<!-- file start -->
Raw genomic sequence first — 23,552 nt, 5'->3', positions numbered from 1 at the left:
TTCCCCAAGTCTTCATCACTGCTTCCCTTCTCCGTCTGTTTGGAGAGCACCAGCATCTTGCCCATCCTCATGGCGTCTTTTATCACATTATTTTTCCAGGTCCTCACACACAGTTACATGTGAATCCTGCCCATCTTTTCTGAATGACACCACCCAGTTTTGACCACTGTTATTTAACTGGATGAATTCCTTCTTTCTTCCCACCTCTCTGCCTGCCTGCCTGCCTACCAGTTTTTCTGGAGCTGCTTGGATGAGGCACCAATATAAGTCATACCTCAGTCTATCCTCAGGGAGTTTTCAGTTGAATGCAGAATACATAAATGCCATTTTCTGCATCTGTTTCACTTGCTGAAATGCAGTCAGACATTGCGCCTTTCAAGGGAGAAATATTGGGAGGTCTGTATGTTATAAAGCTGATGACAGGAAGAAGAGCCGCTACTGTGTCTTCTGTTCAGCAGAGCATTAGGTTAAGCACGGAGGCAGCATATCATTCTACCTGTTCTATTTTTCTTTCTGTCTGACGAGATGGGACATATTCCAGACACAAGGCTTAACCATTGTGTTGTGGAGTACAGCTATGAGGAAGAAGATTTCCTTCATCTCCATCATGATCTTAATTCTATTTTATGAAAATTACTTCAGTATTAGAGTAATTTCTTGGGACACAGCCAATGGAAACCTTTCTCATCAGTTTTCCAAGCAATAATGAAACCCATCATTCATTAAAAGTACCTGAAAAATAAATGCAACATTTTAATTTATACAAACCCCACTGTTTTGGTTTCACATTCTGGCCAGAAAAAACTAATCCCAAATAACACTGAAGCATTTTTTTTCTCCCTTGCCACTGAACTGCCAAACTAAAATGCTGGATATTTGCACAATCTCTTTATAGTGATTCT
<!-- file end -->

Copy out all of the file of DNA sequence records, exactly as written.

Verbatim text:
Raw genomic sequence first — 23,552 nt, 5'->3', positions numbered from 1 at the left:
TTCCCCAAGTCTTCATCACTGCTTCCCTTCTCCGTCTGTTTGGAGAGCACCAGCATCTTGCCCATCCTCATGGCGTCTTTTATCACATTATTTTTCCAGGTCCTCACACACAGTTACATGTGAATCCTGCCCATCTTTTCTGAATGACACCACCCAGTTTTGACCACTGTTATTTAACTGGATGAATTCCTTCTTTCTTCCCACCTCTCTGCCTGCCTGCCTGCCTACCAGTTTTTCTGGAGCTGCTTGGATGAGGCACCAATATAAGTCATACCTCAGTCTATCCTCAGGGAGTTTTCAGTTGAATGCAGAATACATAAATGCCATTTTCTGCATCTGTTTCACTTGCTGAAATGCAGTCAGACATTGCGCCTTTCAAGGGAGAAATATTGGGAGGTCTGTATGTTATAAAGCTGATGACAGGAAGAAGAGCCGCTACTGTGTCTTCTGTTCAGCAGAGCATTAGGTTAAGCACGGAGGCAGCATATCATTCTACCTGTTCTATTTTTCTTTCTGTCTGACGAGATGGGACATATTCCAGACACAAGGCTTAACCATTGTGTTGTGGAGTACAGCTATGAGGAAGAAGATTTCCTTCATCTCCATCATGATCTTAATTCTATTTTATGAAAATTACTTCAGTATTAGAGTAATTTCTTGGGACACAGCCAATGGAAACCTTTCTCATCAGTTTTCCAAGCAATAATGAAACCCATCATTCATTAAAAGTACCTGAAAAATAAATGCAACATTTTAATTTATACAAACCCCACTGTTTTGGTTTCACATTCTGGCCAGAAAAAACTAATCCCAAATAACACTGAAGCATTTTTTTTCTCCCTTGCCACTGAACTGCCAAACTAAAATGCTGGATATTTGCACAATCTCTTTATAGTGATTCT